"Nigeria needs to create a stable and attractive investment climate, competitive fiscal terms to attract capital and develop clear regulatory and competitive policies that would enable her to realize the full potential of the industry," he was quoted as saying Wednesday from Lagos by the Platts energy news service.
Nigeria aims to increase its proven crude oil reserves from 35 billion barrels currently to 40 billion barrels by 2020. Companies like Exxon said that's unlikely, though the Nigerian government said it's on pace to meet its goals despite a fragile national security situation and declining international investments.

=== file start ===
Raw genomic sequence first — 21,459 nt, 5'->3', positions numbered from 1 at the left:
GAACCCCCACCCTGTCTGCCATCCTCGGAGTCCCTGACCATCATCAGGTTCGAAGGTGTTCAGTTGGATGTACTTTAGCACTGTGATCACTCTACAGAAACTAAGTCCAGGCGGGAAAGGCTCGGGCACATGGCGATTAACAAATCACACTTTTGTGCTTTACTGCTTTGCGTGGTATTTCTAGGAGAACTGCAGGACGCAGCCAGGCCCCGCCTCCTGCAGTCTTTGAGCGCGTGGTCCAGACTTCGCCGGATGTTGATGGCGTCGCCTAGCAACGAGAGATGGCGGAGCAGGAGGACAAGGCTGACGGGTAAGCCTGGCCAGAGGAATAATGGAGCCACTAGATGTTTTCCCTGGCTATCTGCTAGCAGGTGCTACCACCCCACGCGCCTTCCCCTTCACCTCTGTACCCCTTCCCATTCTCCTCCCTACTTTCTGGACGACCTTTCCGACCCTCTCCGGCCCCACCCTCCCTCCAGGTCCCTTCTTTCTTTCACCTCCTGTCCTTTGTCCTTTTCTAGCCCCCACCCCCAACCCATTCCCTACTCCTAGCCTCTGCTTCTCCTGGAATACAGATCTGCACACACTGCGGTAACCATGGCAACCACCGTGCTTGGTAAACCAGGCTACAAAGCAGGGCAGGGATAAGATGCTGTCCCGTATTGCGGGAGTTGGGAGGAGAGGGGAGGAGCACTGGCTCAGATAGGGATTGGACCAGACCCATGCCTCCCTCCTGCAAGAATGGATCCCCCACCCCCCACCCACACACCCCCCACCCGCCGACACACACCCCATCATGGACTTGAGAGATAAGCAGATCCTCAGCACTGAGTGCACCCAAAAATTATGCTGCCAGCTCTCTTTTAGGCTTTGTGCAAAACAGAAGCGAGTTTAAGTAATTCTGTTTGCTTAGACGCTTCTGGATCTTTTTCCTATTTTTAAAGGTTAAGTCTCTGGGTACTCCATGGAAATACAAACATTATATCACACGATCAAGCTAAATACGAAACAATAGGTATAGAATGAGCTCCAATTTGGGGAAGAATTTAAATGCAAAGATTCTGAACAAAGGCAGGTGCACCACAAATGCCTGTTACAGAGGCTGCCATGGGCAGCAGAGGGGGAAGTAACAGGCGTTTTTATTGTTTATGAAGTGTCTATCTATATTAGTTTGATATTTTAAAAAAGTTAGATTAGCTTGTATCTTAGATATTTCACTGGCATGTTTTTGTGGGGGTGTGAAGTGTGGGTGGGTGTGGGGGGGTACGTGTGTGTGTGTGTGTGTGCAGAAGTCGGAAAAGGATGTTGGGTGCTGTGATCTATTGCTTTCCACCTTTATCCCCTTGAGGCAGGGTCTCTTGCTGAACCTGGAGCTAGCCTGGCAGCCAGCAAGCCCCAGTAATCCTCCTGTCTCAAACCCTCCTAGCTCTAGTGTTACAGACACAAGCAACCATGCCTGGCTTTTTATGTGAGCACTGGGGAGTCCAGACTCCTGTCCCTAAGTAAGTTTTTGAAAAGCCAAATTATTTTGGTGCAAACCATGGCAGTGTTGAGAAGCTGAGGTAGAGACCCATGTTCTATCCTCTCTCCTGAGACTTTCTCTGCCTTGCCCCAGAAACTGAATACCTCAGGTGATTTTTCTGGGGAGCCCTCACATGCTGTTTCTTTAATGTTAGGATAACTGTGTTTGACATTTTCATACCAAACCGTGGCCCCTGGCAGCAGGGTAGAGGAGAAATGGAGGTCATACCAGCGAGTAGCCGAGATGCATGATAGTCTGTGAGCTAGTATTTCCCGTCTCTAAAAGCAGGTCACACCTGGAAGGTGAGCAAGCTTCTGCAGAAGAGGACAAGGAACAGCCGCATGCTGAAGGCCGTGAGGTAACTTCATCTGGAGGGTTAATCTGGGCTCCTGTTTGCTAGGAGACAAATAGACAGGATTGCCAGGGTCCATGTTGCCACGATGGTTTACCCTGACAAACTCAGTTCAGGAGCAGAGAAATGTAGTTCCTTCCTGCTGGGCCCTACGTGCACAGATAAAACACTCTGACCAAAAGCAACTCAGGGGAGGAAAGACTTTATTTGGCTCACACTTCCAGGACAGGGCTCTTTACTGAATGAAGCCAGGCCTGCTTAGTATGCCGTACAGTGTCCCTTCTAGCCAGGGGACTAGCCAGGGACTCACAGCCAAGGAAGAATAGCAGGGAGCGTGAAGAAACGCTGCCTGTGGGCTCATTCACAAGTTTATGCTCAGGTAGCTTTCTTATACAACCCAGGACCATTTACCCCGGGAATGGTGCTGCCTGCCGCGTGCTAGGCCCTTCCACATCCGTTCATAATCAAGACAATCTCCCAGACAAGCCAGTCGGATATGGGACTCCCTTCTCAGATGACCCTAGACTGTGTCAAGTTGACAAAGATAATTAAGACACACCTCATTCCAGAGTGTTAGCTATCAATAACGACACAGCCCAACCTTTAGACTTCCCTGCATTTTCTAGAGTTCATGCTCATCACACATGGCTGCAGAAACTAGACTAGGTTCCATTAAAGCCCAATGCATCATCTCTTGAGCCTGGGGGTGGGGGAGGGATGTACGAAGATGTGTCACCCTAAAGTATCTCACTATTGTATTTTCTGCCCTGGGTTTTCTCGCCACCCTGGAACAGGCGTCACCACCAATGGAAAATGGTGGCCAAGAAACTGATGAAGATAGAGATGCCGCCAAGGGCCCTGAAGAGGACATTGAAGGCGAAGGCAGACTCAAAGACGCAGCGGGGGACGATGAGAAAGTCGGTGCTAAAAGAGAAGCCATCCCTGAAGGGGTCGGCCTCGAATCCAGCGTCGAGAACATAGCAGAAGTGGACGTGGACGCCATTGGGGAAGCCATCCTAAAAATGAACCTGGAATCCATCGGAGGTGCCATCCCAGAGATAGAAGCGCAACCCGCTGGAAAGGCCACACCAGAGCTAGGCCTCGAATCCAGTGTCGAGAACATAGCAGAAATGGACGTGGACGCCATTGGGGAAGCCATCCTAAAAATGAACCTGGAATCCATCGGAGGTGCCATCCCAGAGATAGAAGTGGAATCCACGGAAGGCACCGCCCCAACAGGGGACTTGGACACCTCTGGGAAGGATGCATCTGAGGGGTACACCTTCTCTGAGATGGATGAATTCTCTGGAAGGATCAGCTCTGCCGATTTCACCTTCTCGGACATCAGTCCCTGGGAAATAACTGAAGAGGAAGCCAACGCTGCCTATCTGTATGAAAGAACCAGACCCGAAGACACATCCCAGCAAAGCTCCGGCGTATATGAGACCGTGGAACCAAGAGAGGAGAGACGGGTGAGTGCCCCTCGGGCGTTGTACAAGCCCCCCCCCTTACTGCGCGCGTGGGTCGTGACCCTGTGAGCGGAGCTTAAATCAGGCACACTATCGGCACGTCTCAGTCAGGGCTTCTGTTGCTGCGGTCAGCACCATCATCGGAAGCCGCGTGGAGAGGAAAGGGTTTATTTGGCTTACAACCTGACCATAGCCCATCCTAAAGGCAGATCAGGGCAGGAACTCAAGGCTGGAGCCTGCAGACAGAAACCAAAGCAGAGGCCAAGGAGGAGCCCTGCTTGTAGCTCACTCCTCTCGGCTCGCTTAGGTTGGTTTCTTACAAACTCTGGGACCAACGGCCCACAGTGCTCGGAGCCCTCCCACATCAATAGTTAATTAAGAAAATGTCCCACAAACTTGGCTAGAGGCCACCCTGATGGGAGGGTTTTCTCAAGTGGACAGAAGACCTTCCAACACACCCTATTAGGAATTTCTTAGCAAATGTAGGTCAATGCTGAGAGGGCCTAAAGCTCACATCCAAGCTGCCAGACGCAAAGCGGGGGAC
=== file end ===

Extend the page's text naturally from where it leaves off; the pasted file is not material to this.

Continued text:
Royal Dutch Shell has repeatedly said it was unable to fulfill its contractual obligations in Nigeria because of issues involving militants who, in some cases, drill holes into pipelines, causing environmental damage.
Amnesty International published a report last week questioning the narrative offered by oil companies working in Nigeria.
Amnesty said even though Shell says sabotage and theft are to blame for pollution, it hasn't taken any effective steps to protect its oil infrastructure from tampering. Shell's own contractors may be part of the theft problem, the report said.